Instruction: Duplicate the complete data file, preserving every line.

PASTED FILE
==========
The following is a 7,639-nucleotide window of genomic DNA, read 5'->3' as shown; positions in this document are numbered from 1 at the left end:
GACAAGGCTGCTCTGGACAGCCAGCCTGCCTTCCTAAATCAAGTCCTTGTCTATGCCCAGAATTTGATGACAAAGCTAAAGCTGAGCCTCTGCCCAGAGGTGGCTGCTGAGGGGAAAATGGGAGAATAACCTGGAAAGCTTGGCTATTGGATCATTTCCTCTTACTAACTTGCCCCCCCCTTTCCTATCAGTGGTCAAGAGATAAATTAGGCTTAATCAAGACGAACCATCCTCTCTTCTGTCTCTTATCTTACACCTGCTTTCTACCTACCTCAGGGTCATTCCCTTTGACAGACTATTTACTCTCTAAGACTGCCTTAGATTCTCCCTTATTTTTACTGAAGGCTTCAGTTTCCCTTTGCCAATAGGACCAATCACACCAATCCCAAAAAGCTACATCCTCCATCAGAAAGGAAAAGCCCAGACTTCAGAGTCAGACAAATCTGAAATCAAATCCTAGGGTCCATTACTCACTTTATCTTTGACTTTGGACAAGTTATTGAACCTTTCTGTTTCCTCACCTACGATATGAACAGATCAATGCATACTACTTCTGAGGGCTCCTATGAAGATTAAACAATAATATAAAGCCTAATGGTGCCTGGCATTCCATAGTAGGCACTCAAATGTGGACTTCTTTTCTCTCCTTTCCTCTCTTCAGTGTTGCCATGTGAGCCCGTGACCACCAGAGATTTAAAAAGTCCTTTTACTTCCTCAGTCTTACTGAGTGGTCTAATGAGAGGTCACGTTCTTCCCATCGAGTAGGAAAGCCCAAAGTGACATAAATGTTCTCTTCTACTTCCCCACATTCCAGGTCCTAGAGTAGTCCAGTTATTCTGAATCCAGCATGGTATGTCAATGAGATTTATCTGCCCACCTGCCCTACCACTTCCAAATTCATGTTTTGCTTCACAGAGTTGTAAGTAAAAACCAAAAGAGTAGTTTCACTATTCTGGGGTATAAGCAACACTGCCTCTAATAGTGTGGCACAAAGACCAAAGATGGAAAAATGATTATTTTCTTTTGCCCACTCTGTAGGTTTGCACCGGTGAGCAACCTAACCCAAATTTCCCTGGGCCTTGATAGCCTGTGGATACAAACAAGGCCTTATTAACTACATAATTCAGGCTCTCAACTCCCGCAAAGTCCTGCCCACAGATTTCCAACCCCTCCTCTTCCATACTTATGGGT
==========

The following is a 7,639-nucleotide window of genomic DNA, read 5'->3' as shown; positions in this document are numbered from 1 at the left end:
GACAAGGCTGCTCTGGACAGCCAGCCTGCCTTCCTAAATCAAGTCCTTGTCTATGCCCAGAATTTGATGACAAAGCTAAAGCTGAGCCTCTGCCCAGAGGTGGCTGCTGAGGGGAAAATGGGAGAATAACCTGGAAAGCTTGGCTATTGGATCATTTCCTCTTACTAACTTGCCCCCCCCTTTCCTATCAGTGGTCAAGAGATAAATTAGGCTTAATCAAGACGAACCATCCTCTCTTCTGTCTCTTATCTTACACCTGCTTTCTACCTACCTCAGGGTCATTCCCTTTGACAGACTATTTACTCTCTAAGACTGCCTTAGATTCTCCCTTATTTTTACTGAAGGCTTCAGTTTCCCTTTGCCAATAGGACCAATCACACCAATCCCAAAAAGCTACATCCTCCATCAGAAAGGAAAAGCCCAGACTTCAGAGTCAGACAAATCTGAAATCAAATCCTAGGGTCCATTACTCACTTTATCTTTGACTTTGGACAAGTTATTGAACCTTTCTGTTTCCTCACCTACGATATGAACAGATCAATGCATACTACTTCTGAGGGCTCCTATGAAGATTAAACAATAATATAAAGCCTAATGGTGCCTGGCATTCCATAGTAGGCACTCAAATGTGGACTTCTTTTCTCTCCTTTCCTCTCTTCAGTGTTGCCATGTGAGCCCGTGACCACCAGAGATTTAAAAAGTCCTTTTACTTCCTCAGTCTTACTGAGTGGTCTAATGAGAGGTCACGTTCTTCCCATCGAGTAGGAAAGCCCAAAGTGACATAAATGTTCTCTTCTACTTCCCCACATTCCAGGTCCTAGAGTAGTCCAGTTATTCTGAATCCAGCATGGTATGTCAATGAGATTTATCTGCCCACCTGCCCTACCACTTCCAAATTCATGTTTTGCTTCACAGAGTTGTAAGTAAAAACCAAAAGAGTAGTTTCACTATTCTGGGGTATAAGCAACACTGCCTCTAATAGTGTGGCACAAAGACCAAAGATGGAAAAATGATTATTTTCTTTTGCCCACTCTGTAGGTTTGCACCGGTGAGCAACCTAACCCAAATTTCCCTGGGCCTTGATAGCCTGTGGATACAAACAAGGCCTTATTAACTACATAATTCAGGCTCTCAACTCCCGCAAAGTCCTGCCCACAGATTTCCAACCCCTCCTCTTCCATACTTATGGGT